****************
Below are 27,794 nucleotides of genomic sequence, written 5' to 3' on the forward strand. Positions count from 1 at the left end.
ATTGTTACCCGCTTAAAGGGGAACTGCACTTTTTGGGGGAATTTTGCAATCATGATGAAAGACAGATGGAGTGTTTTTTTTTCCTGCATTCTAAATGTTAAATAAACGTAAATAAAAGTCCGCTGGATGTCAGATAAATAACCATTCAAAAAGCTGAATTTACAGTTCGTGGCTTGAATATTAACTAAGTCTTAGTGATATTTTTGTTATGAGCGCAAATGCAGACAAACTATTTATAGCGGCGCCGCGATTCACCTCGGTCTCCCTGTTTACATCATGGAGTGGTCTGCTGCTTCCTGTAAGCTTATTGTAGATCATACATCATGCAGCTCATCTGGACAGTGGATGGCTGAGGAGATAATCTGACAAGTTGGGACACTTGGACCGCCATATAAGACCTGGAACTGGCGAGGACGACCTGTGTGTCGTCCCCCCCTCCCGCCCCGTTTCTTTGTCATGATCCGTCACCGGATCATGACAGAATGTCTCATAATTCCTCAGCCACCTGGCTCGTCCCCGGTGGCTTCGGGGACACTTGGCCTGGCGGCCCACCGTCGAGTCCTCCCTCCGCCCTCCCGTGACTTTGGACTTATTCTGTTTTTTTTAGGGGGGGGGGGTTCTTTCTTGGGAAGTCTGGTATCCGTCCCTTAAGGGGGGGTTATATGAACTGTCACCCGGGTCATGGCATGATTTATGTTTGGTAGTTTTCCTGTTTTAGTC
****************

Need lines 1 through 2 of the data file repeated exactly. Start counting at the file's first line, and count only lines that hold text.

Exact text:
Below are 27,794 nucleotides of genomic sequence, written 5' to 3' on the forward strand. Positions count from 1 at the left end.
ATTGTTACCCGCTTAAAGGGGAACTGCACTTTTTGGGGGAATTTTGCAATCATGATGAAAGACAGATGGAGTGTTTTTTTTTCCTGCATTCTAAATGTTAAATAAACGTAAATAAAAGTCCGCTGGATGTCAGATAAATAACCATTCAAAAAGCTGAATTTACAGTTCGTGGCTTGAATATTAACTAAGTCTTAGTGATATTTTTGTTATGAGCGCAAATGCAGACAAACTATTTATAGCGGCGCCGCGATTCACCTCGGTCTCCCTGTTTACATCATGGAGTGGTCTGCTGCTTCCTGTAAGCTTATTGTAGATCATACATCATGCAGCTCATCTGGACAGTGGATGGCTGAGGAGATAATCTGACAAGTTGGGACACTTGGACCGCCATATAAGACCTGGAACTGGCGAGGACGACCTGTGTGTCGTCCCCCCCTCCCGCCCCGTTTCTTTGTCATGATCCGTCACCGGATCATGACAGAATGTCTCATAATTCCTCAGCCACCTGGCTCGTCCCCGGTGGCTTCGGGGACACTTGGCCTGGCGGCCCACCGTCGAGTCCTCCCTCCGCCCTCCCGTGACTTTGGACTTATTCTGTTTTTTTTAGGGGGGGGGGGTTCTTTCTTGGGAAGTCTGGTATCCGTCCCTTAAGGGGGGGTTATATGAACTGTCACCCGGGTCATGGCATGATTTATGTTTGGTAGTTTTCCTGTTTTAGTC